On Saturday night we’ll be throwing the first virtual Harris Cèilidh of 2021, a chance to enjoy the traditional sounds and spirit of an island gathering, no matter where you are in the world.
While a cèilidh (kay-lee) often just means a visit and a chat with friends and family, more often than not there’s a dram to hand and a tune or two somewhere along the way.
A fiddle might be produced from another room, or an accordion may appear from nowhere to get the music started, but sometimes the voice of a good singer is all that’s needed to get things underway.
Singing is embedded in the Gaelic DNA and has been part of the linguistic and cultural fabric of these islands from time immemorial.
Songs in our native language have accompanied both work, play, and worship, from the waulking of Harris tweeds and rowing of fishing boats to the rhythms of the road dance and psalms of the Sabbath day.
The lyrics sung have often been passed down through the generations, an oral transmission of spoken word, story, and styles which may span hundreds of years.
Rarely do the songs require accompaniment to move the listener, letting the poetry take precedence and the natural rhythms of the local language define the expressions enjoyed by the ear.
Contrary to opinion, a wonderful voice is not always necessary either, and often it can be the untrained, natural, and relaxed singer which best captures the true heart and soul of a traditional island song.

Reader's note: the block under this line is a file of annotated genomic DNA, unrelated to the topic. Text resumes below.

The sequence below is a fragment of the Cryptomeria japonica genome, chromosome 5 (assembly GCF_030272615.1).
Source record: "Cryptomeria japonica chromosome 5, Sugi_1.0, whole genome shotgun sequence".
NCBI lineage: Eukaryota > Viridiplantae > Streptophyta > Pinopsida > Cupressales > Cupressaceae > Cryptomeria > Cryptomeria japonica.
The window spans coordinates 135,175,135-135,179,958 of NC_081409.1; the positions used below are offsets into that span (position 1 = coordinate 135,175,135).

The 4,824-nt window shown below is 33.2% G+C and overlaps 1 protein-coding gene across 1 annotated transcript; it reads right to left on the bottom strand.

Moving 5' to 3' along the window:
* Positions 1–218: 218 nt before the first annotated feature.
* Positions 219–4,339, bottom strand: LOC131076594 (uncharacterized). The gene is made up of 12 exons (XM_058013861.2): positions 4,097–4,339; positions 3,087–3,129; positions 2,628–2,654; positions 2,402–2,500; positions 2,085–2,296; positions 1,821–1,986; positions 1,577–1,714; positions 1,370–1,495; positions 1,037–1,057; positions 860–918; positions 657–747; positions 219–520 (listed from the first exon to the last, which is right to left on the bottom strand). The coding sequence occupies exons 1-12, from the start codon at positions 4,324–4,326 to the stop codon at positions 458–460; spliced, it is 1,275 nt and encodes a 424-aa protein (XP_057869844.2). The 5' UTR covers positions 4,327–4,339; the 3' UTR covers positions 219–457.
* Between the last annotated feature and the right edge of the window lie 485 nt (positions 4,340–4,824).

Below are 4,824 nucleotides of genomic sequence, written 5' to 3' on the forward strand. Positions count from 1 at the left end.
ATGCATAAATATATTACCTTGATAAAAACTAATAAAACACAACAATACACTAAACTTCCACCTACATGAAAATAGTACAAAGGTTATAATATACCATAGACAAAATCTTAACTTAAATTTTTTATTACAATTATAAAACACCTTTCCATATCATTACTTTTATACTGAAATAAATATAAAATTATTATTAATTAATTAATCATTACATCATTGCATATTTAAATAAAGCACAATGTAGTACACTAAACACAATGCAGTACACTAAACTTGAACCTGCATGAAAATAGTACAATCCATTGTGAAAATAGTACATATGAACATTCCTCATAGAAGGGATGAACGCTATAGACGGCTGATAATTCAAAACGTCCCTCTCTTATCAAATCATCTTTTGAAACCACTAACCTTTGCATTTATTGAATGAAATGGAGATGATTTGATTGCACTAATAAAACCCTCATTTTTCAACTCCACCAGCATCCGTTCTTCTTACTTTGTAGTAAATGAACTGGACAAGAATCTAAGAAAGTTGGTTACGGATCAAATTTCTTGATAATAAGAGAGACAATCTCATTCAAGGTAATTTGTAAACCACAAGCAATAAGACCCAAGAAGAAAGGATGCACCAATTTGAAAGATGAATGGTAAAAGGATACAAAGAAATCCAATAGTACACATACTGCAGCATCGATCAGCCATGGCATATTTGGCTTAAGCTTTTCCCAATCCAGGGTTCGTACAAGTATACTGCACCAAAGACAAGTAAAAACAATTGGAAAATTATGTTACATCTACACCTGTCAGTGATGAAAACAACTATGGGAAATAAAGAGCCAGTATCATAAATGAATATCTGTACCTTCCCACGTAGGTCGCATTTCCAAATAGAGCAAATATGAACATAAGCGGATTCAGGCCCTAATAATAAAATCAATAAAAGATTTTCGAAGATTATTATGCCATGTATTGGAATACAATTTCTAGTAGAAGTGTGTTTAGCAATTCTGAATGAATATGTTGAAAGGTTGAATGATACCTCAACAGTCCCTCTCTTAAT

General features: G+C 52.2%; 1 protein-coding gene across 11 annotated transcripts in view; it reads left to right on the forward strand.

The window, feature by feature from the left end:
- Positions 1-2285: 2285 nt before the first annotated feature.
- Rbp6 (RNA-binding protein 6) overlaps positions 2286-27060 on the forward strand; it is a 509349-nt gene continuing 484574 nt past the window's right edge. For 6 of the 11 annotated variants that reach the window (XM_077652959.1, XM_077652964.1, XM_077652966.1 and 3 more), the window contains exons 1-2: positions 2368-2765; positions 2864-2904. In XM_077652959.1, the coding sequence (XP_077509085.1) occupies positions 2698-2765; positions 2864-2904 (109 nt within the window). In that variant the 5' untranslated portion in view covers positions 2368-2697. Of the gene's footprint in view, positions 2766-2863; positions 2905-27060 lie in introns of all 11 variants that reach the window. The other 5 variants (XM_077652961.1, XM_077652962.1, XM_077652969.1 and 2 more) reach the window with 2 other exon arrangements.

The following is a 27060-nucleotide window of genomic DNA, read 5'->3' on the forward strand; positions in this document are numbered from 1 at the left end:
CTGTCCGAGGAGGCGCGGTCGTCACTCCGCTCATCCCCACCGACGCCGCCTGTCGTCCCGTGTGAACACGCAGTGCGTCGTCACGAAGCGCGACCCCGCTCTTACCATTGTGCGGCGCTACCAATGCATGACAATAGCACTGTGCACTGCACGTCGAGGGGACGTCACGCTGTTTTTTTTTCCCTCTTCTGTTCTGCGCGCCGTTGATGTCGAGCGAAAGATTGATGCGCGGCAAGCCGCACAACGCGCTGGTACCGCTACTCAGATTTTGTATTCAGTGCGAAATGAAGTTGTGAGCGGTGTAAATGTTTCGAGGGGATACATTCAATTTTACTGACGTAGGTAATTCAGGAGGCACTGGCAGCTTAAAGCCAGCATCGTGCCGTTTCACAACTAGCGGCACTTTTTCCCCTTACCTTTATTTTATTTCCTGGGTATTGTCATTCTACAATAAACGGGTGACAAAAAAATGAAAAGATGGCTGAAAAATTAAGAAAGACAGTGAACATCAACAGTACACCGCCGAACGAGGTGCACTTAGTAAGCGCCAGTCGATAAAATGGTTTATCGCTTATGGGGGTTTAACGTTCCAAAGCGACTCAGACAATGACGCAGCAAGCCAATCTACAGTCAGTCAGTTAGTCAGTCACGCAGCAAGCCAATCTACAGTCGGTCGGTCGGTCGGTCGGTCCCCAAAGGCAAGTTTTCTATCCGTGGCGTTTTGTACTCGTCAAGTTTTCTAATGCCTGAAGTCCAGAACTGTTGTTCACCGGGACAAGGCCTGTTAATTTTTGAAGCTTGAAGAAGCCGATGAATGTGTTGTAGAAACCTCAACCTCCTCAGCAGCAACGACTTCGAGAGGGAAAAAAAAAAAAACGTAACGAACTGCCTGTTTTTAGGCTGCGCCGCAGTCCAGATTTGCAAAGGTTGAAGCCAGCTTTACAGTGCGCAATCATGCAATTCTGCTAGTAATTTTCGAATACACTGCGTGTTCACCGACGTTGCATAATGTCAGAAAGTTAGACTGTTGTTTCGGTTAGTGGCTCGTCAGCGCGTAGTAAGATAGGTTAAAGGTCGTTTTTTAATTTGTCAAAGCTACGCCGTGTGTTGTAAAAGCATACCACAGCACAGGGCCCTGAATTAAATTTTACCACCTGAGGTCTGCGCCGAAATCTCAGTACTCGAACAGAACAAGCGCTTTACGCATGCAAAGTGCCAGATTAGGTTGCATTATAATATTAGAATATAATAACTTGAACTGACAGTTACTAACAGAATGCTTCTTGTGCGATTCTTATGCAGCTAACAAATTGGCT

A perfect performance can be as natural as breathing, an impromptu rendition effortlessly reflecting the mood of the moment and the atmosphere of the people in the room at the time.
Many say the Gaelic language reaches its greatest heights when expressed through music and song. Sorley Maclean, the great Gaelic poet is quoted as saying…
"The songs in which ineffable melodies rise like exhalations from the rhythms and resonances of the words make the thought that the language is going to die so intolerable to anyone who knows Gaelic.”
Most of all, traditional Gaelic singing touches on something intangible, whether the language is understood by the listener or not. There are often indefinable things bound up in the rhythms and rhyme of their words.
For many islanders, the melancholy melodies and memories evoked by old song can move them deeply, stirring the soul in ways that few other art forms can.
Other times, the mouth-music simply gets the spirit in gear and the only thing moved is the feet, as the traditional Puirt à beul gets the toes a-tapping!
Over the coming year, our virtual Harris cèilidhs will be sharing many great examples of such Gaelic singing, from the old 'seinn dùthchasach' to the new, with the help of some of our favourite singers.
We hope you can enjoy us for a tune or two along the way…
The Virtual Harris Cèilidh - January 2021
Time: Jan 30, 2021 20:00 Greenwich Mean Time
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Meeting ID: 982 6552 9379